The world’s most beloved pet is a lovable delight to have as a part of the family, but there are also possible health problems that can occur in your Lab. Therefore, owners need to know what could possibly occur with their Labrador’s health, and we have provided a list of important concerns to be aware of.
- Obesity is the most common problem in Labradors. Instead of feeding he or she treats, play with them instead. Supplement your lab foods with either one of our delicious Wholistic products, such as Wholistic Digest All, which regulates your dog’s digestive track, as well as providing the proper nutrients they need.
- Several more of the health problems that occur in the lifespan of a Labrador are:
- Patellar Luxation, which is knee-cap dislocation
- Canine Hip Dysplasia
- Osteochondritis (know as canine elbow and shoulder dysplasia)
Canine hip dysplasia is also common in other popular breeds as well, and can be maintained through proper nutrition and medical care, as well as supplemental foods, such as our Wholistic MSM, which provides the maximum amount of nutrients that a pet needs for using most functions of the body; this will also work well for Osteochondritis. Or, if you want to focus solely on your pet’s joints, try our Wholistic Joint Mobility, which provides concentrated joint support.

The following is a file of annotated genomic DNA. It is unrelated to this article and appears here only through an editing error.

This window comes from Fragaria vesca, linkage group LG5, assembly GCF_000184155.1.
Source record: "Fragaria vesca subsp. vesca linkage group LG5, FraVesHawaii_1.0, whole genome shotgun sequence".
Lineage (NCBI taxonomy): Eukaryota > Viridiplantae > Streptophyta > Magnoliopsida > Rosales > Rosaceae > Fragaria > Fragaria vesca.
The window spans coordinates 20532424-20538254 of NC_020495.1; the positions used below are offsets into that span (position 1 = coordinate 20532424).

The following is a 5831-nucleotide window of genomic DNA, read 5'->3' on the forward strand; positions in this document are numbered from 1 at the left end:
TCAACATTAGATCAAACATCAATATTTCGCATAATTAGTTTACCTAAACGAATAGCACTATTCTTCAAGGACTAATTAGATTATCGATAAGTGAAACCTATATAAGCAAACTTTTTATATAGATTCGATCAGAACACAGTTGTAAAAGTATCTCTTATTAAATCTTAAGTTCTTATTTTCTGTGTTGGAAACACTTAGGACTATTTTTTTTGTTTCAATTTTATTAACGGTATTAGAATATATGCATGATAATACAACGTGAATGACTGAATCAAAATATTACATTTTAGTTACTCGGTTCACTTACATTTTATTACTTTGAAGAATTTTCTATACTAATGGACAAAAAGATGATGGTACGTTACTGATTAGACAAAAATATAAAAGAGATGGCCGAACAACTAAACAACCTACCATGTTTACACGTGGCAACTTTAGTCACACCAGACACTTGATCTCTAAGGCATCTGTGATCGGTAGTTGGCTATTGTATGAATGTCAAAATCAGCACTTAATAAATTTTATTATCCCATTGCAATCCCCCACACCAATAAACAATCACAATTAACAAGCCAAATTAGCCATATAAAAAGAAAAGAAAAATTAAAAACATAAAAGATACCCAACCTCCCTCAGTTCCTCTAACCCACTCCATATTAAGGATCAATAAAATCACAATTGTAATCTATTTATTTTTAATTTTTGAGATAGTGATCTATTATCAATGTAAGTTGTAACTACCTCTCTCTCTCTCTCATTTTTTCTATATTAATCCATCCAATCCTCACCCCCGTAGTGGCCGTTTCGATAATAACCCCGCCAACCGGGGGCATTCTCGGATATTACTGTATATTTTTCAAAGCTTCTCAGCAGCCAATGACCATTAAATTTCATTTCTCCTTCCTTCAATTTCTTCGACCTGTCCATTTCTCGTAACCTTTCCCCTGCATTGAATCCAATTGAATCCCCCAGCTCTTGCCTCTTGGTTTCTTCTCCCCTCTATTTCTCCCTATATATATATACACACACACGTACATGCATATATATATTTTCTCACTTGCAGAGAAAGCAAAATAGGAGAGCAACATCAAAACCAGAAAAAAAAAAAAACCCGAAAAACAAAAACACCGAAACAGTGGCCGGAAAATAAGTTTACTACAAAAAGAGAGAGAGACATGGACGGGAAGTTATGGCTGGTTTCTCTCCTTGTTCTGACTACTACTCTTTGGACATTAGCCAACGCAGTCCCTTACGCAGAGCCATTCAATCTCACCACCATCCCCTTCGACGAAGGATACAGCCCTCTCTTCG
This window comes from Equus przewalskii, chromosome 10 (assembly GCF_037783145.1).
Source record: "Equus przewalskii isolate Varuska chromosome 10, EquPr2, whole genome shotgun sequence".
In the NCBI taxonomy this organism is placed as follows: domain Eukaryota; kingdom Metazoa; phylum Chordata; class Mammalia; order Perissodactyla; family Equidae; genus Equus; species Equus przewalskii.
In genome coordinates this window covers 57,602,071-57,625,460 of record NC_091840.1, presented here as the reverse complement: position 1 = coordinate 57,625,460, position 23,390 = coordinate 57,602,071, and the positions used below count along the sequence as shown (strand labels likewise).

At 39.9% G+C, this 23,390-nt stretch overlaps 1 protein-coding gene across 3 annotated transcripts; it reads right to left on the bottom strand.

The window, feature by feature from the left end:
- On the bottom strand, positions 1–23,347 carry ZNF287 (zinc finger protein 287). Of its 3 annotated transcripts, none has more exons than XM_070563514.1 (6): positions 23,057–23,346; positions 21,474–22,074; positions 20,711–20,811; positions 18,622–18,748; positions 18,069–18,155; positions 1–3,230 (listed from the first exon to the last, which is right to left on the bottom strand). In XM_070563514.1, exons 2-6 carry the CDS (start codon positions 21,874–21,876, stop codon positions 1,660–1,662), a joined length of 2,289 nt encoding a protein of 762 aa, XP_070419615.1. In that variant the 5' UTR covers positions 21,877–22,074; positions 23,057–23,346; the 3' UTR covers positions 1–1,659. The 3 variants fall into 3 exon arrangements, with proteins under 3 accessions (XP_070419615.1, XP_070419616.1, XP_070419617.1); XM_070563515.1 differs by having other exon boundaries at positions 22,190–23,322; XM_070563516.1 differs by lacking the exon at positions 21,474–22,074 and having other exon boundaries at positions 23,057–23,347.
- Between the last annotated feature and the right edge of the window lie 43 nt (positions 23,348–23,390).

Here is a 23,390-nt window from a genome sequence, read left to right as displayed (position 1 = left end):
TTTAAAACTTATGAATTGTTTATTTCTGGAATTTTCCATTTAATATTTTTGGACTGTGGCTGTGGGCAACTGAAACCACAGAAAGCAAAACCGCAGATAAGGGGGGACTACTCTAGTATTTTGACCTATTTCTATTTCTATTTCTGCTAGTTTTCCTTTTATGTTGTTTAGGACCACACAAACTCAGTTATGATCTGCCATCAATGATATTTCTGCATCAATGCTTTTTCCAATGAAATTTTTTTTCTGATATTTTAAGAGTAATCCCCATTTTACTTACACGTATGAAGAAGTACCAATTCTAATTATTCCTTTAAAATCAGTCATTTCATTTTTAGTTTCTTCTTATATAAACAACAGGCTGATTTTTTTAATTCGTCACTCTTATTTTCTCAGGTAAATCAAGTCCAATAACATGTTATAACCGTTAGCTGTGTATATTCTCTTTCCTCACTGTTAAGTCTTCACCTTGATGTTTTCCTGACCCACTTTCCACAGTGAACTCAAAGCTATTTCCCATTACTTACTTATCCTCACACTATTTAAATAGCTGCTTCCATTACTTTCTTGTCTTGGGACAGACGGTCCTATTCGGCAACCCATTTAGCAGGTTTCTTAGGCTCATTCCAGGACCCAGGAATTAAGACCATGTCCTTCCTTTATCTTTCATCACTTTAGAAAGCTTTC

While not as common, there is occasional awareness that might be raised with:
- Muscular Dystrophy
- Tricuspid Valve Dysplasia, is a congenital disorder that is present from birth, and causes the heart to work less efficiently.
- Entropion, is a turning of the eyelid that causes rubbing against they eyes.
- Exercise-induced collapse known as Distichiasis, an abnormal growth of lashes.
Minor health concerns consist of:
- Retinal Dysplasia
- Central Progressive Retinal Atrophy, is a form of eye disease.
- Hypothyroidism, a thyroid hormone deficiency
- Hot Spots
Be sure to have your puppy (or Lab) tested for any of these possible conditions, and to maintain a healthy and active lifestyle for your pet, as well as follow the guidelines as directed by your veterinarian.